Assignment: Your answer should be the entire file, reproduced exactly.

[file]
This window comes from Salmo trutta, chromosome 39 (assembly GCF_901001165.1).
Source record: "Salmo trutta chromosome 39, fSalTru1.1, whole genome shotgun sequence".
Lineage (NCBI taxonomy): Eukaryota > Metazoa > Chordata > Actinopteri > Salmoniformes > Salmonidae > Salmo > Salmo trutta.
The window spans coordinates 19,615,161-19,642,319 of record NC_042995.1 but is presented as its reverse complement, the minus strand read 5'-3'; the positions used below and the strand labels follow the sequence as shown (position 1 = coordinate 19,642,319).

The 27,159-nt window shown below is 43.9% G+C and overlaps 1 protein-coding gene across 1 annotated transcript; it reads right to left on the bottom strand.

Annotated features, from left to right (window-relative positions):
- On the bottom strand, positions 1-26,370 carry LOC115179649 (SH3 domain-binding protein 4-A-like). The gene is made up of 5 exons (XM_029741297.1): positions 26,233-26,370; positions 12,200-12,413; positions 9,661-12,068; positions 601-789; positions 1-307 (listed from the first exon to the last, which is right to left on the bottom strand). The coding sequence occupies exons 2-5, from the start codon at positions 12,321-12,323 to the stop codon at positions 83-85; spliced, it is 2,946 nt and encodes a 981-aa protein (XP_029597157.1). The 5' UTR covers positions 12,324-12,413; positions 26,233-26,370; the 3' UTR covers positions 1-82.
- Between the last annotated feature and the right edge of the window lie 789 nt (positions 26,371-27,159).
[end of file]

This window comes from Salmo trutta, chromosome 39 (assembly GCF_901001165.1).
Source record: "Salmo trutta chromosome 39, fSalTru1.1, whole genome shotgun sequence".
Lineage (NCBI taxonomy): Eukaryota > Metazoa > Chordata > Actinopteri > Salmoniformes > Salmonidae > Salmo > Salmo trutta.
The window spans coordinates 19,615,161-19,642,319 of record NC_042995.1 but is presented as its reverse complement, the minus strand read 5'-3'; the positions used below and the strand labels follow the sequence as shown (position 1 = coordinate 19,642,319).

The 27,159-nt window shown below is 43.9% G+C and overlaps 1 protein-coding gene across 1 annotated transcript; it reads right to left on the bottom strand.

Annotated features, from left to right (window-relative positions):
- On the bottom strand, positions 1-26,370 carry LOC115179649 (SH3 domain-binding protein 4-A-like). The gene is made up of 5 exons (XM_029741297.1): positions 26,233-26,370; positions 12,200-12,413; positions 9,661-12,068; positions 601-789; positions 1-307 (listed from the first exon to the last, which is right to left on the bottom strand). The coding sequence occupies exons 2-5, from the start codon at positions 12,321-12,323 to the stop codon at positions 83-85; spliced, it is 2,946 nt and encodes a 981-aa protein (XP_029597157.1). The 5' UTR covers positions 12,324-12,413; positions 26,233-26,370; the 3' UTR covers positions 1-82.
- Between the last annotated feature and the right edge of the window lie 789 nt (positions 26,371-27,159).